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Morning Rounds Shraddha Chakradhar

Have a science, health, or medicine book or podcast you think other STAT readers may enjoy? We're putting together a list of summer reads and listens, and are looking for recommendations. Share your pick here

Biogen, FDA at odds over timing of crucial confirmatory trial of Alzheimer’s drug

One of the lingering questions in the wake of Monday's landmark approval of Biogen's Aduhelm is how the company will now tackle the FDA's requirement of a confirmatory trial. Initially, company officials stated that it could take up to nine years to complete a trial showing whether the Alzheimer's drug truly benefited patients. But in a new STAT+ story, STAT's Adam Feuerstein and Matthew Herper write that this schedule didn't seem to sit well inside the agency. “I don’t have a timeline, but we certainly hope to see the study completed in the next several years,” an FDA official told STAT. 

In more fallout from the Aduhelm decision, STAT's Andrew Joseph reports that one member of an FDA advisory committee that last fall recommended against Aduhelm's approval has resigned.

Democrats in Congress introduce bill to protect and codify abortion rights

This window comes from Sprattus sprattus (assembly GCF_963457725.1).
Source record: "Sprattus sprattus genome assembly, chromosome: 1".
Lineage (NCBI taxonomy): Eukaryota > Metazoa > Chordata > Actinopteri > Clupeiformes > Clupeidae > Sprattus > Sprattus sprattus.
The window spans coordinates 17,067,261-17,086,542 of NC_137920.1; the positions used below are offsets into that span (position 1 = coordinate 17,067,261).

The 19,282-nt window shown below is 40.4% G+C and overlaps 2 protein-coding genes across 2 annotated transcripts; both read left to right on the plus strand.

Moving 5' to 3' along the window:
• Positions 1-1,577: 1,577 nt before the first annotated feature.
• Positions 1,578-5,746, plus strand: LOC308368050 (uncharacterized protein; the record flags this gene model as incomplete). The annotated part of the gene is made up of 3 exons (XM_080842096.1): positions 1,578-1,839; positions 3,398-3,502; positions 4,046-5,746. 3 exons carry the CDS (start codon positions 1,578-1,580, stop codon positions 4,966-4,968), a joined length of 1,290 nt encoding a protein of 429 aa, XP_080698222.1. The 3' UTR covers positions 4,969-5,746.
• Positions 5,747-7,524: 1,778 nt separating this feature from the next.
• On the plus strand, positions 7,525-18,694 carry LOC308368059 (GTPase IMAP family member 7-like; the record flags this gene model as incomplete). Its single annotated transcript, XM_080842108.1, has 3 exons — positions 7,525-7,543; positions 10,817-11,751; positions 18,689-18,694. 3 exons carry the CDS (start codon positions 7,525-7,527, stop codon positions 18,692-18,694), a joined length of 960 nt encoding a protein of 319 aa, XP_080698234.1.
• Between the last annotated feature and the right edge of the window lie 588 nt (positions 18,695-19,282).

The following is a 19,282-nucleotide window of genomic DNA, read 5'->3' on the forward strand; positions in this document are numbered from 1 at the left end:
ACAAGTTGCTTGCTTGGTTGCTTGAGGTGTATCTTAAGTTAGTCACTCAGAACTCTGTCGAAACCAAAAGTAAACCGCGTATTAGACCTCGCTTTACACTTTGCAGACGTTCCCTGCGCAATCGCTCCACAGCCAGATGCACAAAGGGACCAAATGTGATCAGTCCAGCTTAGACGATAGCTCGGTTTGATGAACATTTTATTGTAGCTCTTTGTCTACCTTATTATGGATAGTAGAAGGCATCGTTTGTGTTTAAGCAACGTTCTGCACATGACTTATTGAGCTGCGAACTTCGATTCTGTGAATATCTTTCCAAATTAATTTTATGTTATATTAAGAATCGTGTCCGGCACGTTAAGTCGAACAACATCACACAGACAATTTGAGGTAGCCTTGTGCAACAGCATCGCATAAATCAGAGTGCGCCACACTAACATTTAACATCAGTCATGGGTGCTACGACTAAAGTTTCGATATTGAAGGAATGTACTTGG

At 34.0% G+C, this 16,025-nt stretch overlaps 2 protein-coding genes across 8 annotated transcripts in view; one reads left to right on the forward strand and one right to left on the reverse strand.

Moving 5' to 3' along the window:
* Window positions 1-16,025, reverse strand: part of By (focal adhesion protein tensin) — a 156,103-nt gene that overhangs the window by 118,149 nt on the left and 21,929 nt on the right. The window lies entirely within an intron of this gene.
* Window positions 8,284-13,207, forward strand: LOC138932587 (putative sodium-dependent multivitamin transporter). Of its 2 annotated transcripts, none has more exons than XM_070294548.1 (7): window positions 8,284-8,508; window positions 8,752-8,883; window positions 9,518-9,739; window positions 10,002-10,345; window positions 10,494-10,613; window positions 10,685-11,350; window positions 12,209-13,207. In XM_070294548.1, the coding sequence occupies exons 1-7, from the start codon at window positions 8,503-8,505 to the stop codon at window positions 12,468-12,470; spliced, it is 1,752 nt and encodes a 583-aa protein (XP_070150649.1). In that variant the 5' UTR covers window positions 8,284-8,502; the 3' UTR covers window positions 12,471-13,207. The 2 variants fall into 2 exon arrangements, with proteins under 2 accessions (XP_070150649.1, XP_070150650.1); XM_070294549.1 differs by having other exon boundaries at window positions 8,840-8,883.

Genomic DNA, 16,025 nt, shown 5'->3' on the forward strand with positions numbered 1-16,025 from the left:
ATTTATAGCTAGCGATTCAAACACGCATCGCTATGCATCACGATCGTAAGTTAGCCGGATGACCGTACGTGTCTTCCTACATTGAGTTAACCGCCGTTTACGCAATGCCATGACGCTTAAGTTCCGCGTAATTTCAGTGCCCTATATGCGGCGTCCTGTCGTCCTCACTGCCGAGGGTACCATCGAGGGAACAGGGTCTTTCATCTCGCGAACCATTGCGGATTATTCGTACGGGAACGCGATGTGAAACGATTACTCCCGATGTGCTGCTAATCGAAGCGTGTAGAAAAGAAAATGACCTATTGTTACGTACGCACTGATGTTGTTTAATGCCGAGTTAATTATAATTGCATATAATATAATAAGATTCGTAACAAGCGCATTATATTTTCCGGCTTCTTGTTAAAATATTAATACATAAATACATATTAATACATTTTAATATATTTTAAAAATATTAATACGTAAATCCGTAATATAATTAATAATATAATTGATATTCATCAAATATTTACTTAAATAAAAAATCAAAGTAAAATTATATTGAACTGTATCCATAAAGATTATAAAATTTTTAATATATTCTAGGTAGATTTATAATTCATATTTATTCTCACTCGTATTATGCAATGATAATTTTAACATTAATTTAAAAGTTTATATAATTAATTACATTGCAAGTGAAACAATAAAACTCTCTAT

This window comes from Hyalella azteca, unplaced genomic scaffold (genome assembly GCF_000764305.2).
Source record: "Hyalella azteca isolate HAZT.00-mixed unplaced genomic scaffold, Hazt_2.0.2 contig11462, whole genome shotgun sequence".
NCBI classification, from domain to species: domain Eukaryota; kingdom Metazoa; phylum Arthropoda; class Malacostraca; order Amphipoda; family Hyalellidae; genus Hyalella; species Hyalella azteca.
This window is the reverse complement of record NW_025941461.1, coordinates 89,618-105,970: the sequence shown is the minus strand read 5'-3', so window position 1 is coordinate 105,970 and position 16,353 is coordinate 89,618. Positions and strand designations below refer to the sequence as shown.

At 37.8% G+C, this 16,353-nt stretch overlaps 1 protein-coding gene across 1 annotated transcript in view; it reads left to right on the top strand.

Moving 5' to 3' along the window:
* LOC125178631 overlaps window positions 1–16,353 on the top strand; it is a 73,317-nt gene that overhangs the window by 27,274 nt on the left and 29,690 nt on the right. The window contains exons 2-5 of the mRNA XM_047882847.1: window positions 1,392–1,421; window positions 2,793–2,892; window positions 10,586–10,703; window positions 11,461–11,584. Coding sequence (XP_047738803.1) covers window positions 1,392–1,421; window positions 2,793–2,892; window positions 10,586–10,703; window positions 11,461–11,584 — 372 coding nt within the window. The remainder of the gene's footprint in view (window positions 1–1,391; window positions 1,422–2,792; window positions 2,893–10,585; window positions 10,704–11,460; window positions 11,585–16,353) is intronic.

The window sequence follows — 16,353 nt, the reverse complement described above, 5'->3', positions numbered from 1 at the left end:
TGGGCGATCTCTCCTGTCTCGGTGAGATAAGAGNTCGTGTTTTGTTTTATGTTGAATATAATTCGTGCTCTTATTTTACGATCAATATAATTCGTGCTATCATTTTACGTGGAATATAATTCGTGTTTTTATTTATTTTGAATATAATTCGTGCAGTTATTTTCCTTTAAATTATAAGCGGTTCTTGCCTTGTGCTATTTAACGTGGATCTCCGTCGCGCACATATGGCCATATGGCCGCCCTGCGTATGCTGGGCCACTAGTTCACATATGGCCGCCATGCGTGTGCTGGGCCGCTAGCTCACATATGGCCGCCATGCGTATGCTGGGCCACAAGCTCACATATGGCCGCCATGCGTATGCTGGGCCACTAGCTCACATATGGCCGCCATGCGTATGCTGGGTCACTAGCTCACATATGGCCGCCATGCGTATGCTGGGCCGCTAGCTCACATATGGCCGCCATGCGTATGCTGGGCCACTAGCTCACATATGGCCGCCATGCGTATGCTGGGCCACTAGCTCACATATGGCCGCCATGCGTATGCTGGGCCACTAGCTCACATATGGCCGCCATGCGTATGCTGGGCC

Lawmakers in Washington yesterday reintroduced a 2019 Senate bill known as the Women's Health Protection Act, which, if passed, would protect abortion care in the U.S. The effort, brought by Democrats in both the House and the Senate, comes just days after SCOTUS agreed to hear a challenge to the 1973 Roe v. Wade decision. If signed into law — which seems like a distant possibility given the highly partisan nature of Congress — the WHPA would allow health providers to provide abortions without stipulations and would also protect the procedure from being banned in states or otherwise subject to restrictions. According to the Guttmacher Institute, 16 states have thus far enacted more than 80 restrictions — and 10 bans — on abortions in 2021 alone. 

Inside STAT: Two-thirds of Congress cashed a pharma campaign check in 2020

The final installments of STAT's Prescription Politics series — which has tracked the drug industry's political giving — finds that a significant number of state and federal lawmakers alike cashed checks from pharma during the 2020 election cycle. Two-thirds of Oregon's state lawmakers accepted at least one campaign check from the drug industry, for instance, which may explain why repeated efforts in that state to cap the price of insulin and other reforms aimed at high drug costs have failed. An examination at the federal level reveals more than two-thirds of Congress accepted a payment from pharma. Together, the analyses from STAT's Lev Facher — featuring interactives from STAT contributor Kaitlyn Bartley — offer an unprecedented look at drug industry influence on lawmakers.

Urban-rural divide in mortality rates has deepened in the past 20 years